"What's the frequency, Kenneth?" is your Benzedrine, uh-huh I was brain-dead, locked out, numb, not up to speed I thought I'd pegged you an idiot's dream Tunnel vision from the outsider's screen
I never understood the frequency, uh-huh You wore our expectations like an armored suit, uh-huh
I'd studied your cartoons, radio, music, TV, movies, magazines Richard said, "Withdrawal in disgust is not the same as apathy" A smile like the cartoon, tooth for a tooth You said that irony was the shackles of youth
You wore a shirt of violent green, uh-huh I never understood the frequency, uh-huh
"What's the frequency, Kenneth?" is your Benzedrine, uh-huh Butterfly decal, rearview mirror, dogging the scene You smile like the cartoon, tooth for a tooth You said that irony was the shackles of youth
You wore a shirt of violent green, uh-huh I never understood the frequency, uh-huh You wore our expectations like an armored suit, uh-huh I couldn't understand
You said that irony was the shackles of youth, uh-huh I couldn't understand You wore a shirt of violent green, uh-huh I couldn't understand I never understood, don't fuck with me, uh-huh
Writer/s: Bill Berry, Peter Buck, Michael Mills, Michael Stipe
Publisher: Universal Music Publishing Group
Lyrics licensed and provided by LyricFind
Apesbrain from UsaI think the whole Dan Rather connection, while true, is a red herring. The song is a eulogy spoken by a grieving parent to a teenage child who has suicided. Read the lyrics with this in mind and see what you think. "You wore our expectations like an armored suit." Sad, but amazing song from one of their best albums.
Dan.t from Quarantine Isn't it "You wanna shout it violent-ly" in place of shirts violent green. I read About the Dan rather attack but the song is also a about the angst in the younger generation (in the 1990's). Sure, a loud florescent green shirt could be described as "violent" but it just doesn't sound like wore a shirt to me.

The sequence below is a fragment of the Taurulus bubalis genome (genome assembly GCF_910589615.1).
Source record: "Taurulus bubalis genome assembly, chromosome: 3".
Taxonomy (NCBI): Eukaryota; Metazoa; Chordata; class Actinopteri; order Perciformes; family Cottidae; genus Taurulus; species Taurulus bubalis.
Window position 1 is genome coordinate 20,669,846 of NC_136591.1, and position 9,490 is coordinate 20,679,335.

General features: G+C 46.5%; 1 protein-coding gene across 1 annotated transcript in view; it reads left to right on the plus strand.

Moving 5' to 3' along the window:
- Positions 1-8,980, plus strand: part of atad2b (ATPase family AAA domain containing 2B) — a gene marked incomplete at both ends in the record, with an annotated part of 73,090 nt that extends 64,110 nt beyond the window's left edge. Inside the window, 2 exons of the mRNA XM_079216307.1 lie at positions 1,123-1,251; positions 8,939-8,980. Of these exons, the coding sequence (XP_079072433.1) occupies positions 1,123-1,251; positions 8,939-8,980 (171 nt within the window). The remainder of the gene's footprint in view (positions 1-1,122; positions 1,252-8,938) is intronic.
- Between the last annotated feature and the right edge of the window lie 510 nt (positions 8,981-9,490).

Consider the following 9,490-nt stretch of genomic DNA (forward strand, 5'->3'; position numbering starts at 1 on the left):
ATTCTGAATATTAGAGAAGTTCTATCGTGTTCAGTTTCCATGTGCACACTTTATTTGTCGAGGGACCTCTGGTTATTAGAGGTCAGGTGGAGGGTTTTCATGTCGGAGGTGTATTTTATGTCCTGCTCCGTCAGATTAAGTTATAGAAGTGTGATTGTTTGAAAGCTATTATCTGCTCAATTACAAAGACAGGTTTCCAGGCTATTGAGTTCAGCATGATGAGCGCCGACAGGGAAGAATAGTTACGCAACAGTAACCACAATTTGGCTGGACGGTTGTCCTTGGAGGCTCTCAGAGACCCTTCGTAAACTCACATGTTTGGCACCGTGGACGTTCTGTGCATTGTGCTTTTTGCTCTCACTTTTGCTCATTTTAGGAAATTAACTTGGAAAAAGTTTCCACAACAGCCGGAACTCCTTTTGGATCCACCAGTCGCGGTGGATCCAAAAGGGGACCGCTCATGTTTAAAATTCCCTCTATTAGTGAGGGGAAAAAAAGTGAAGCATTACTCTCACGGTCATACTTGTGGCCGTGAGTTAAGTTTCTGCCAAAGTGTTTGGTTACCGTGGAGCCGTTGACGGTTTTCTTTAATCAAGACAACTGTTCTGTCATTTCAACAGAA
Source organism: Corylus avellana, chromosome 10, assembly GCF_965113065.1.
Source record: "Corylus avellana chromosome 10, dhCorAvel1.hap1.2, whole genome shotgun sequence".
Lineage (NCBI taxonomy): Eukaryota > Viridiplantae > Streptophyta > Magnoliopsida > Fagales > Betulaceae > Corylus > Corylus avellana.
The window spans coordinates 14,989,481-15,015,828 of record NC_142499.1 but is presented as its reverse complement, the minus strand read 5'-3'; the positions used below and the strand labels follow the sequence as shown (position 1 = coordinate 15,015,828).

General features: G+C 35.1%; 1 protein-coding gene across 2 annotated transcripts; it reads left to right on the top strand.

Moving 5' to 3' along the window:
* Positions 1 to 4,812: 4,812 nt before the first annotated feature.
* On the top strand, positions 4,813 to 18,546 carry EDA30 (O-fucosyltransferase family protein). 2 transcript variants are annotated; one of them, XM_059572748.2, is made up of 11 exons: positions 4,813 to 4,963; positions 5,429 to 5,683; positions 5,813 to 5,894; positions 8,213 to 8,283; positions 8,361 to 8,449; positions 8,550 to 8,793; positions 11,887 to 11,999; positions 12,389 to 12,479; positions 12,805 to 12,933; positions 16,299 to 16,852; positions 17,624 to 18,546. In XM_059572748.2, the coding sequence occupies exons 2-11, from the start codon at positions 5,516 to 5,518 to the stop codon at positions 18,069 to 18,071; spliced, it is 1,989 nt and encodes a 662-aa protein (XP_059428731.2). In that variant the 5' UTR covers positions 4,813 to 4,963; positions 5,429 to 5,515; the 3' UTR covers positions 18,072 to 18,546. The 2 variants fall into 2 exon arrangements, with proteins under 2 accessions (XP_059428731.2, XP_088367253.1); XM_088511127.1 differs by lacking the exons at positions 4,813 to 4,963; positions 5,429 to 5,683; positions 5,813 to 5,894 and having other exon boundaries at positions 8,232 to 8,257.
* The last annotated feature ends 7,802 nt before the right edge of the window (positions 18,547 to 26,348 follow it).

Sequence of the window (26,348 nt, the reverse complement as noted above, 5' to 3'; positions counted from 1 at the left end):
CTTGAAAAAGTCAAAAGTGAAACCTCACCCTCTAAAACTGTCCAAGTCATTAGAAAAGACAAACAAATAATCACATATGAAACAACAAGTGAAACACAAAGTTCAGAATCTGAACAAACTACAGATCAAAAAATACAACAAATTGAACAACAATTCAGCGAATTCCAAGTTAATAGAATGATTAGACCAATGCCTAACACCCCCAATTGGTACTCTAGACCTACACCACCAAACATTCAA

Ronny Helmstet from Number 6Old scoll plummer boy
Dave from Staten Island NyJonothan from Australia, see for yourself: https://m.youtube.com/watch?v=2Huyn9itzIw
Silas from Nyc, Ny"This single was the first piece of music to be released by R.E.M. that included a lyric sheet." Maybe the second piece. The lyrics for World Leader Pretend were included on Green.
Nancy from Baltimore, Mdthis was always one of my favorite songs from them. On the first season of "Friends" at Rachel's party, you can hear it in the background which shows they had good taste in music.
Doctor Gregory House from Princeton-plainsboro, NjThis song was featured on the original soundtrack to Bringing Out The Dead.
Jonothan from Adelaide, AustraliaI'm not a huge REM fan, but I think I heard once that Dan Rather was seen on a dance floor jiving away to this song. Has anybody else heard that?Now that, I would like to see!
Frank from Westminster, ScDid William Tager ever disclose who Kenneth is? I, too, need to know the frequency, and that info would be a big help.
Russ from Christchurch, New ZealandUsed as the encore on their recent tour to NZ, and it went off with a bang!
Peter from Fort Worth, TxI like the booklet thing for monster that just says all the random words.
Randi from Linton, Mei love the line "withdrawal in disgust is not the same as apathy." but it brings up the question of when is something withdrawal in disgust, and when is it a result of apathy...? "irony is the shackles of youth" is another good line
Keith from Slc, UtThis song is the bane of every broadcast engineer whose name starts with "K"
Epp from Pittsburgh, PaWell, its well know that this song is about a crazy man attacking anchorman Dan Rather. However, it's also kind of a joke about the media too. And yes, the last line says f--k in it and is never bleeped on the radio. Radio stations don't ever bleep the line in Bad Day eather (s--t so thick you could stir with a stick)
Colin from Mt Gilead, OhThe last line of the song which is never edited out from Radio Stations is "Don't f**k with me"
Thomas from Pittsburgh, PaThe album Green, from 1988, actually included printed lyrics, but only to one song: "World Leader Pretend."
Robin Thicke and his mom, Gloria Loring are the first the first ever mother-and-son to have both tallied top 10 singles on the Hot 100 as solo artists or duos. Loring reached #2 with Carl Anderson in 1986 with "Friends and Lovers" and Thicke topped the chart in 2013 with "Blurred Lines."